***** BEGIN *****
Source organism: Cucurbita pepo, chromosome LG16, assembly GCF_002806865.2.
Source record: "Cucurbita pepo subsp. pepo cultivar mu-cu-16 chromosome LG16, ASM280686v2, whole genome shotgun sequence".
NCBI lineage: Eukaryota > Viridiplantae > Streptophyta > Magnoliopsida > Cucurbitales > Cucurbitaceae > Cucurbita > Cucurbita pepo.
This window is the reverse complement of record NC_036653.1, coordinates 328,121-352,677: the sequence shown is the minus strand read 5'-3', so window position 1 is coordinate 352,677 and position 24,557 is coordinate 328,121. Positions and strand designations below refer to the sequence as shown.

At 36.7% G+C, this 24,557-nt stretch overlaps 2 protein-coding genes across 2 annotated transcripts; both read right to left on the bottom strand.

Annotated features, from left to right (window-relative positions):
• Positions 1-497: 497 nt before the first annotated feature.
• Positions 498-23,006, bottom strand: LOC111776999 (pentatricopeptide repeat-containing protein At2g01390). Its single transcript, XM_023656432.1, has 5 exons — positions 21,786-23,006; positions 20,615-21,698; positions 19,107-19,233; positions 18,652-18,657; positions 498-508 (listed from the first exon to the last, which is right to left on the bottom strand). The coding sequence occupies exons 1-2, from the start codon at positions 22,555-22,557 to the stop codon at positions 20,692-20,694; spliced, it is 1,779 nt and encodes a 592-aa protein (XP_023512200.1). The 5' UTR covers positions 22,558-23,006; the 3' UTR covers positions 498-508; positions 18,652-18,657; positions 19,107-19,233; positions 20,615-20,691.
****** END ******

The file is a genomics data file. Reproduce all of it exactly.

Source organism: Cucurbita pepo, chromosome LG16, assembly GCF_002806865.2.
Source record: "Cucurbita pepo subsp. pepo cultivar mu-cu-16 chromosome LG16, ASM280686v2, whole genome shotgun sequence".
NCBI lineage: Eukaryota > Viridiplantae > Streptophyta > Magnoliopsida > Cucurbitales > Cucurbitaceae > Cucurbita > Cucurbita pepo.
This window is the reverse complement of record NC_036653.1, coordinates 328,121-352,677: the sequence shown is the minus strand read 5'-3', so window position 1 is coordinate 352,677 and position 24,557 is coordinate 328,121. Positions and strand designations below refer to the sequence as shown.

At 36.7% G+C, this 24,557-nt stretch overlaps 2 protein-coding genes across 2 annotated transcripts; both read right to left on the bottom strand.

Annotated features, from left to right (window-relative positions):
• Positions 1-497: 497 nt before the first annotated feature.
• Positions 498-23,006, bottom strand: LOC111776999 (pentatricopeptide repeat-containing protein At2g01390). Its single transcript, XM_023656432.1, has 5 exons — positions 21,786-23,006; positions 20,615-21,698; positions 19,107-19,233; positions 18,652-18,657; positions 498-508 (listed from the first exon to the last, which is right to left on the bottom strand). The coding sequence occupies exons 1-2, from the start codon at positions 22,555-22,557 to the stop codon at positions 20,692-20,694; spliced, it is 1,779 nt and encodes a 592-aa protein (XP_023512200.1). The 5' UTR covers positions 22,558-23,006; the 3' UTR covers positions 498-508; positions 18,652-18,657; positions 19,107-19,233; positions 20,615-20,691.